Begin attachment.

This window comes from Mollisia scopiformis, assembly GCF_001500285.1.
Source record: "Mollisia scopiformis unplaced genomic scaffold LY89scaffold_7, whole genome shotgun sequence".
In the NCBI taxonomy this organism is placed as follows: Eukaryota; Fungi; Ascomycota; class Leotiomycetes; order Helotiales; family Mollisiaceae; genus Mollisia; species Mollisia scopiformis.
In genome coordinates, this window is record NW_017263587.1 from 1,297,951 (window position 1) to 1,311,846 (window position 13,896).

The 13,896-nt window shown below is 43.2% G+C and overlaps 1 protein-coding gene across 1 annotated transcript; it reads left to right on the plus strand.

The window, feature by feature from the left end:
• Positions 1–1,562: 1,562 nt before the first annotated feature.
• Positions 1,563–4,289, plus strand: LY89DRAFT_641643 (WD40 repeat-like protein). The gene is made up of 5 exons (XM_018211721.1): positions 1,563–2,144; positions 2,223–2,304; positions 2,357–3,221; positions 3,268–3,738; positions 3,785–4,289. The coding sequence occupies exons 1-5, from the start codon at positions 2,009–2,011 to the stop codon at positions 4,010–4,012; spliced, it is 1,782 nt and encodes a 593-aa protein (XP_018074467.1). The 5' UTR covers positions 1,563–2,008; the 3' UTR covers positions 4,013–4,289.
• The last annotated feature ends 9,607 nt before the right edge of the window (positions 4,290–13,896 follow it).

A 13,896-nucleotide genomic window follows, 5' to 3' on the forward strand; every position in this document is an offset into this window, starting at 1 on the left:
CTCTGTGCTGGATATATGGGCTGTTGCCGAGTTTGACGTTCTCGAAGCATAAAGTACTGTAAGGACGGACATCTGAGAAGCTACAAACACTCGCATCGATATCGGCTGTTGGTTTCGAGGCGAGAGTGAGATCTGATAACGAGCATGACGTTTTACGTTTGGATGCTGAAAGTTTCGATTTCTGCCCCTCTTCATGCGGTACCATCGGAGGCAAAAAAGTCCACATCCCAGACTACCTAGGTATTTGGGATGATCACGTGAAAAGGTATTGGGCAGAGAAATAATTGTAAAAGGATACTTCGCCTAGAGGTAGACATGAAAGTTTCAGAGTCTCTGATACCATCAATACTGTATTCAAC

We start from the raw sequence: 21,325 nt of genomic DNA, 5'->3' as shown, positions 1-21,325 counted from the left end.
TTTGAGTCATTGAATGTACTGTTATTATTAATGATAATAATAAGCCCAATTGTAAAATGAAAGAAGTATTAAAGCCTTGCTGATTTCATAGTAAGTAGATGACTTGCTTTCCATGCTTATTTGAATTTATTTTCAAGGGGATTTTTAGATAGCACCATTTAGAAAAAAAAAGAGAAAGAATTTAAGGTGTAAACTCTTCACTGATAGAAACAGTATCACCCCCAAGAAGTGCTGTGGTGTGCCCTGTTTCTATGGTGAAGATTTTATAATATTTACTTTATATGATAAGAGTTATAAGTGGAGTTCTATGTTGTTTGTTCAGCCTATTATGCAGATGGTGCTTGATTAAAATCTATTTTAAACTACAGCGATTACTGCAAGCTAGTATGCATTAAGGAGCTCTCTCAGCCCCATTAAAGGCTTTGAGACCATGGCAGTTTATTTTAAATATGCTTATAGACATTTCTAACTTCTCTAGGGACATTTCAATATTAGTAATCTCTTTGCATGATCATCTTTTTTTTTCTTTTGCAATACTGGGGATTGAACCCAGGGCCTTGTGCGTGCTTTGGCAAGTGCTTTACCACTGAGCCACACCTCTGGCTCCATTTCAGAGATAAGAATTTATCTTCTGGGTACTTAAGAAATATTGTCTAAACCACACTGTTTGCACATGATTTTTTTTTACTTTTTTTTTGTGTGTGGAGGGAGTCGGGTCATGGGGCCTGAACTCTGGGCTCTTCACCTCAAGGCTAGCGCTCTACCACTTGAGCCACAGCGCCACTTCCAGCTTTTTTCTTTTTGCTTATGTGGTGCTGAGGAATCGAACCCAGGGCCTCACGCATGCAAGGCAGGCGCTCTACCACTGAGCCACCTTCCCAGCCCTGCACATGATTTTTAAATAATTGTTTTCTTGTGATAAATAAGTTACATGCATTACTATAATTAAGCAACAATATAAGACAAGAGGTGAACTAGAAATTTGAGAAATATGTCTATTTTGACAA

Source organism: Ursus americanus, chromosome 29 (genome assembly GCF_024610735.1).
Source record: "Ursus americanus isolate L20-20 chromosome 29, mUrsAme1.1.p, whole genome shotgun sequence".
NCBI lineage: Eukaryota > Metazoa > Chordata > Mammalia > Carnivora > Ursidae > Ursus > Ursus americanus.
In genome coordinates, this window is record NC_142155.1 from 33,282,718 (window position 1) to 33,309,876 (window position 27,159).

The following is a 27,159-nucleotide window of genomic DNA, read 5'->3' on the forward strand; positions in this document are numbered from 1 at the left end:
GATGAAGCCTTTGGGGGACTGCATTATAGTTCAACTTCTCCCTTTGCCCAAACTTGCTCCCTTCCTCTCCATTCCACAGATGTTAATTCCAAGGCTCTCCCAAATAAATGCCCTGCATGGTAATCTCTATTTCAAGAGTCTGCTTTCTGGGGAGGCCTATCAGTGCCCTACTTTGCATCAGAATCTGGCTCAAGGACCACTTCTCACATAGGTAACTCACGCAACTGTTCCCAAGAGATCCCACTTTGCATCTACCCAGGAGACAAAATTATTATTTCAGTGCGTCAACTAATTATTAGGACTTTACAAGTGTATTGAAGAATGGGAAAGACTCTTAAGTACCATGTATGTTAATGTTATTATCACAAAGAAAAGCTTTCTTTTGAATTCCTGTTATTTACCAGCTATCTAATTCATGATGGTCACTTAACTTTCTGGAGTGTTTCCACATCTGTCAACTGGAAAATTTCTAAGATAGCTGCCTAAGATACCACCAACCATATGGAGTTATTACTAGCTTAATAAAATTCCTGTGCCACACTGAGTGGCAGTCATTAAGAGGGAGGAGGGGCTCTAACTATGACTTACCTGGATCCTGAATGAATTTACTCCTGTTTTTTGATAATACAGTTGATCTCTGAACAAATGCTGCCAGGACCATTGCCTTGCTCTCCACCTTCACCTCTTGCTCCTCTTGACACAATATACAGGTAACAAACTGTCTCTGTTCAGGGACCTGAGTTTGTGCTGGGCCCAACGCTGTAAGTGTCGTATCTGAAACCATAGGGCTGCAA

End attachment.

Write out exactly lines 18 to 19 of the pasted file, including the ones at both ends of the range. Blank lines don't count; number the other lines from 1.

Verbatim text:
The following is a 27,159-nucleotide window of genomic DNA, read 5'->3' on the forward strand; positions in this document are numbered from 1 at the left end:
GATGAAGCCTTTGGGGGACTGCATTATAGTTCAACTTCTCCCTTTGCCCAAACTTGCTCCCTTCCTCTCCATTCCACAGATGTTAATTCCAAGGCTCTCCCAAATAAATGCCCTGCATGGTAATCTCTATTTCAAGAGTCTGCTTTCTGGGGAGGCCTATCAGTGCCCTACTTTGCATCAGAATCTGGCTCAAGGACCACTTCTCACATAGGTAACTCACGCAACTGTTCCCAAGAGATCCCACTTTGCATCTACCCAGGAGACAAAATTATTATTTCAGTGCGTCAACTAATTATTAGGACTTTACAAGTGTATTGAAGAATGGGAAAGACTCTTAAGTACCATGTATGTTAATGTTATTATCACAAAGAAAAGCTTTCTTTTGAATTCCTGTTATTTACCAGCTATCTAATTCATGATGGTCACTTAACTTTCTGGAGTGTTTCCACATCTGTCAACTGGAAAATTTCTAAGATAGCTGCCTAAGATACCACCAACCATATGGAGTTATTACTAGCTTAATAAAATTCCTGTGCCACACTGAGTGGCAGTCATTAAGAGGGAGGAGGGGCTCTAACTATGACTTACCTGGATCCTGAATGAATTTACTCCTGTTTTTTGATAATACAGTTGATCTCTGAACAAATGCTGCCAGGACCATTGCCTTGCTCTCCACCTTCACCTCTTGCTCCTCTTGACACAATATACAGGTAACAAACTGTCTCTGTTCAGGGACCTGAGTTTGTGCTGGGCCCAACGCTGTAAGTGTCGTATCTGAAACCATAGGGCTGCAA